This is a fascinating film, as it shows how archaeologists worked alongside other experts to piece together his probable position in society, his lifestyle, age and why he was buried in such an ornate lead coffin. On the display behind the exhibit, is a painstakingly detailed recreation of his perceived appearance.

The Postumus video has won 2 awards: 

  1992

British Archaeological Society's Channel four Award for the best British made film or video for educational use.

  1993

Society for the Interpretation of British Heritage - Interpret Britain Award

Recreated Roman rooms

The museum has recreated rooms, both at home and at work, as they were in Roman times. It is possible to imagine yourself in the room at the time of the Roman occupation. Some exhibits have a touch screen facility to enable more information to be displayed.

Shown here is a recreation of a kitchen scene in a Roman home


Restoration of finds

Phil Carter of the Verulamium museum restoring a Roman potOn occasions a guided tour is available of the restoration rooms. Here you can see the delicate work of cleaning and repairing excavated items. The museum's restoration staff methodically examine every piece of pottery, jewellery etc. and prepare it for exhibition. Verulamium's conservators work on material from many sites in the country.

For prebooked groups. a guided tour of the laboratory and storage areas can be arranged (See below)

Phil Carter of Verulamium Museum restoring a Roman pot


Regular events in the museum
Legion XIIII

On the second weekend of each month, a local society known as Legion XIIII occupy the galleries. Here soldiers dressed in full Roman uniform and carrying reconstructions of authentic Roman weapons, are on hand to explain their roles to visitors. In the main gallery, there is also a demonstration of an aspect of Roman military life. Visitors attending these demonstrations are often persuaded to take part by imposing looking Roman soldiers! The soldier who usually gives the demonstrations is Gaius Allius who holds the rank of Optio and has been giving the Saturday displays since 1990.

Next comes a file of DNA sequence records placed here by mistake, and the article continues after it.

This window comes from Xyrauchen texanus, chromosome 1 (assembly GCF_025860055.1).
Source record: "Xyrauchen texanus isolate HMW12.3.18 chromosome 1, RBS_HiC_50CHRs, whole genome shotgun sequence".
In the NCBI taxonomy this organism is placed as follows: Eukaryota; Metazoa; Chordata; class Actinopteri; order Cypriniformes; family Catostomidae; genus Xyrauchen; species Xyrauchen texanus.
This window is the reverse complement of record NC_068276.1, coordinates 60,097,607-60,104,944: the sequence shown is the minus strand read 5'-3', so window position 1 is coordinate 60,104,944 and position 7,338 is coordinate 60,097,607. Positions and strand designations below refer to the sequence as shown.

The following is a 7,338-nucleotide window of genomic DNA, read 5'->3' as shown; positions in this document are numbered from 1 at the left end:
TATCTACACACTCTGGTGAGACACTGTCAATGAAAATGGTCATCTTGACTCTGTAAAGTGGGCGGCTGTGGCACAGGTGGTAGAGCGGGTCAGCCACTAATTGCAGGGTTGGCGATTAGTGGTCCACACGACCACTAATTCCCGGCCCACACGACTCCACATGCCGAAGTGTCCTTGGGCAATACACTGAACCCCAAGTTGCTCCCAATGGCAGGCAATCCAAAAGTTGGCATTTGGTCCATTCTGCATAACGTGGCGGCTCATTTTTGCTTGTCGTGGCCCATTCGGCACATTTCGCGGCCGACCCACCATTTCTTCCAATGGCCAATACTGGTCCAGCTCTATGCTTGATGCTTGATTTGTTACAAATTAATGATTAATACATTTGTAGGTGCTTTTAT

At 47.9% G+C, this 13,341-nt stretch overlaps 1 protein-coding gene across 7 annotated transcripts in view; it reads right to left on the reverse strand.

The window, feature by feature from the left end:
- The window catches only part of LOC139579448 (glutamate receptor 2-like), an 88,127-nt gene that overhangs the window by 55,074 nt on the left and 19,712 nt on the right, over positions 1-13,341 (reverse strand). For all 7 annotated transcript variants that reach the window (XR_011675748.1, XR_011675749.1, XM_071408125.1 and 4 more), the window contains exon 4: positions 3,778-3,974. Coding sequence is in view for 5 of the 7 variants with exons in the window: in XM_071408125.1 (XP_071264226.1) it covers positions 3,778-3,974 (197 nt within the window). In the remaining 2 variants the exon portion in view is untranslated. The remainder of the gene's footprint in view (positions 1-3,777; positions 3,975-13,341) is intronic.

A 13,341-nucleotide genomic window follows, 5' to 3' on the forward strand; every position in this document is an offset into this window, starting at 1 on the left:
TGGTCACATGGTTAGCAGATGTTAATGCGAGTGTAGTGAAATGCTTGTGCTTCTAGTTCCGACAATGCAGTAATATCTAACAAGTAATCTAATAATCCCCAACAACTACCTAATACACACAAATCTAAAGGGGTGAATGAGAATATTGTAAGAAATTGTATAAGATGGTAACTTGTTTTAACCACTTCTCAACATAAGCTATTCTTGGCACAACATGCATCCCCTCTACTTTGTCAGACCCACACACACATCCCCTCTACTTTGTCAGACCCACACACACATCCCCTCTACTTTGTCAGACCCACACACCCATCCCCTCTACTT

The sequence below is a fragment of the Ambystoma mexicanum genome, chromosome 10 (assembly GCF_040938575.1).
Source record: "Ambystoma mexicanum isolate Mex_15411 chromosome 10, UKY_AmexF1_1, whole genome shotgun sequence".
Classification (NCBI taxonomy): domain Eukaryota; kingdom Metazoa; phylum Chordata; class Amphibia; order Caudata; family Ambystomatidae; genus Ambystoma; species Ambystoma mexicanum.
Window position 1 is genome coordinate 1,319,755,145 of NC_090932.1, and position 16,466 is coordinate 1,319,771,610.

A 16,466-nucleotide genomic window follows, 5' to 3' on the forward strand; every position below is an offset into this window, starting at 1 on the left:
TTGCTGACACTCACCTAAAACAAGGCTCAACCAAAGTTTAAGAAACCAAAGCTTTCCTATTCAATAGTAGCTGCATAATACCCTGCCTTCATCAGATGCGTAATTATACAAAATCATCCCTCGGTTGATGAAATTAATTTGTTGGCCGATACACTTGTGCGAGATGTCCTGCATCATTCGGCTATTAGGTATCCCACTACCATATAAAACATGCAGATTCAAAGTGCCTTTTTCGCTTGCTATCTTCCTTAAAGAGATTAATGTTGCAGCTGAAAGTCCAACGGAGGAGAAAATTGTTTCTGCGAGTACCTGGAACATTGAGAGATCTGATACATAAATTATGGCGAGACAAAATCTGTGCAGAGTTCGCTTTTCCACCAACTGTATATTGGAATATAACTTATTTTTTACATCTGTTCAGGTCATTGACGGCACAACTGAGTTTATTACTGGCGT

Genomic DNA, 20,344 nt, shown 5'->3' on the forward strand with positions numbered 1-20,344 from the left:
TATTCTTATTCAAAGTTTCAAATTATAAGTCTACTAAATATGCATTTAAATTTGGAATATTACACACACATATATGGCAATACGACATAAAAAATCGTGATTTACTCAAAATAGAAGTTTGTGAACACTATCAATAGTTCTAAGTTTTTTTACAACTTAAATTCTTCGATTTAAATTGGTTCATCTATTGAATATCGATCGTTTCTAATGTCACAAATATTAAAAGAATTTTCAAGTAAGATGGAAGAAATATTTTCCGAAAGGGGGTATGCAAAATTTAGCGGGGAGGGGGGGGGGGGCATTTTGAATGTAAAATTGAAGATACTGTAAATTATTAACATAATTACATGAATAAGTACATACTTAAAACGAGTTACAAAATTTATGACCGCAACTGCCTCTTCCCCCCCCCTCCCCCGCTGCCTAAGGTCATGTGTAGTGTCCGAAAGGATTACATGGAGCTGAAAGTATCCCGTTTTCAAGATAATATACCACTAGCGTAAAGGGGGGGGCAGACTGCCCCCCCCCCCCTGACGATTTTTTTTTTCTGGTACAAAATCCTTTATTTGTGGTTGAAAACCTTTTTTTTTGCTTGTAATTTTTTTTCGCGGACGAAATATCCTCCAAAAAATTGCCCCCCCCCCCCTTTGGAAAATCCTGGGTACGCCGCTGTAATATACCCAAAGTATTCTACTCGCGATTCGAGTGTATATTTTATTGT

Useful information
Languages spoken

Spoken
Print
Audio

English

Yes
Yes
Yes

French

Yes

German

Yes

Italian

Yes

Facilities

Miscellaneous
  • Pay & display parking next to museum
  • Cafe nearby
  • Facilities for the disabled
  • Full wheelchair access
  • Gift shop in museum
  • Pre booked coach parties welcome

Opening times
January - December
Monday - Saturday

10:00am - 5:30pm

Sunday
2:00pm - 5:30pm

(Last admission :is 5.00pm every day)

Admission prices (Single)
January - December
Adult
Child
Student w/ ID
Family
(2 adults + 2 children)
Concessions

£5.00
£2.50
£3.50
£12.00
£3.50
Free: Under 5 year's old, Friends of the Museum, Residents of St. Albans district
The prices quoted on this page are correct : May 20116
Contact details

Verulamium Museum
St. Michaels Street
St. Albans
Herts.
AL3 4SW

For bookings please call

Tel : 44(0) 1727 751810

Website : www.stalbansmuseums.org.uk

 


My thanks to St. Albans museum and especially Alison Coles, David Thorold and Ros Adlard
for their help in constructing this page
All photographs used © Verulamium museum